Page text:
Thermal tolerance of two seagrass species at contrasting light levels: Implications for future distribution in the Great Barrier Reef
Limnol. Oceanogr., 56(6), 2011, 2200-2210 | DOI: 10.4319/lo.2011.56.6.2200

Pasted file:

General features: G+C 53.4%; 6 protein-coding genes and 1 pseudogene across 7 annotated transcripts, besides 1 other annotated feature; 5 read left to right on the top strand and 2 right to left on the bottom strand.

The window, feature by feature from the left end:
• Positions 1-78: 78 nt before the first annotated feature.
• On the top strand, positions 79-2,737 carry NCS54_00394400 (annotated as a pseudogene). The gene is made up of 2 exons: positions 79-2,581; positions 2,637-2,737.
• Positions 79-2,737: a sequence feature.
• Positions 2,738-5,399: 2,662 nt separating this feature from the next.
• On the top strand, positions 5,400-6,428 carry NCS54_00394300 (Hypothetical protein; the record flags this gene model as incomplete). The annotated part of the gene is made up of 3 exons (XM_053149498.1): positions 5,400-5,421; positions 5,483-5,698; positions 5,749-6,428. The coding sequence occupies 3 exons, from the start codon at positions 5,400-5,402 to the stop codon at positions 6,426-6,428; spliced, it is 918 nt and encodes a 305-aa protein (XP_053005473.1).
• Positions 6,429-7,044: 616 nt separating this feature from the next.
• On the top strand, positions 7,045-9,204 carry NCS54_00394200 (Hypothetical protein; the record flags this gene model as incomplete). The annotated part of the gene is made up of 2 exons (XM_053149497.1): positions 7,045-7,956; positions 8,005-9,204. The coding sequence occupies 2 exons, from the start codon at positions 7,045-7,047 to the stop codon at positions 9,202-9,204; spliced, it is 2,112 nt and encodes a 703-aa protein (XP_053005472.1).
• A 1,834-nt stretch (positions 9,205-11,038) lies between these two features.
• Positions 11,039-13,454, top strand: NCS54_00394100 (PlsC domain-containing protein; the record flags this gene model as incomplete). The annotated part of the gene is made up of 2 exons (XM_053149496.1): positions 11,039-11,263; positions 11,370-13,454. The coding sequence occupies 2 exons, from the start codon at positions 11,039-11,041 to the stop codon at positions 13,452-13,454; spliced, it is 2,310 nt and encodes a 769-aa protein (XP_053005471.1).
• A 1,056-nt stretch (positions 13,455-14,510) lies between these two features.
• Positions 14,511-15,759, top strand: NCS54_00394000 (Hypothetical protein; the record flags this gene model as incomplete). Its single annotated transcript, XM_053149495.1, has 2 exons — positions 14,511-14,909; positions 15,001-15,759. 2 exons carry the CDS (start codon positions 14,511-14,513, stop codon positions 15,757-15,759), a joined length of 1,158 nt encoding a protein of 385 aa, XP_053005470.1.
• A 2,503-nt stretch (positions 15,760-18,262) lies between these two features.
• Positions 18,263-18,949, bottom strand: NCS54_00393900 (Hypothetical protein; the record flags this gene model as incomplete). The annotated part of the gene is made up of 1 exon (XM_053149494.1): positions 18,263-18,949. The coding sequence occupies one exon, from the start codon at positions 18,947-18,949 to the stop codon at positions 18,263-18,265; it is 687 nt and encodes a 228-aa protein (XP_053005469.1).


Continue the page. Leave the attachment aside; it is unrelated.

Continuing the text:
ABSTRACT: This study assessed metabolism, growth, and survival of two seagrass species at three different seawater temperatures (27°C, 30°C, and 33°C) under saturating (400 µmol photons m-2 s-1) and limiting (40 µmol photons m-2 s-1) light over 1 month. Halodule uninervis grown at 33°C was within its physiological optimum temperature range, exhibiting 2.3× higher photosynthetic rates than at 27°C, and increased net shoot carbon (C) production (up to 10× higher) at saturating light levels. In contrast, 33°C exceeded the optimum temperature threshold for Zostera muelleri, resulting in critical metabolic imbalances with large reductions in photosynthesis and increases in leaf respiration. This led to substantially lower growth rates (0-2% of those at 27°C) and lower final biomass (only 10% of that at 27°C) in the 33°C treatment after 1 month. This decline at higher temperatures occurred at both light levels, but it was more severe in limiting light, where the C balance went into deficit. H. uninervis in the Great Barrier Reef (GBR) exists well within its optimal temperature range and should continue to thrive at projected future temperatures, at least under saturating light levels. In contrast, Z. muelleri currently exists near its upper thermal threshold, and future temperature increases of the magnitude investigated here would likely lead to the contraction of the range of this species from the northern GBR - potentially by more than 1000 km. This could have ecologically significant ramifications, because Z. muelleri is often the only GBR species that currently inhabits muddy estuarine areas, which are critical fisheries habitats.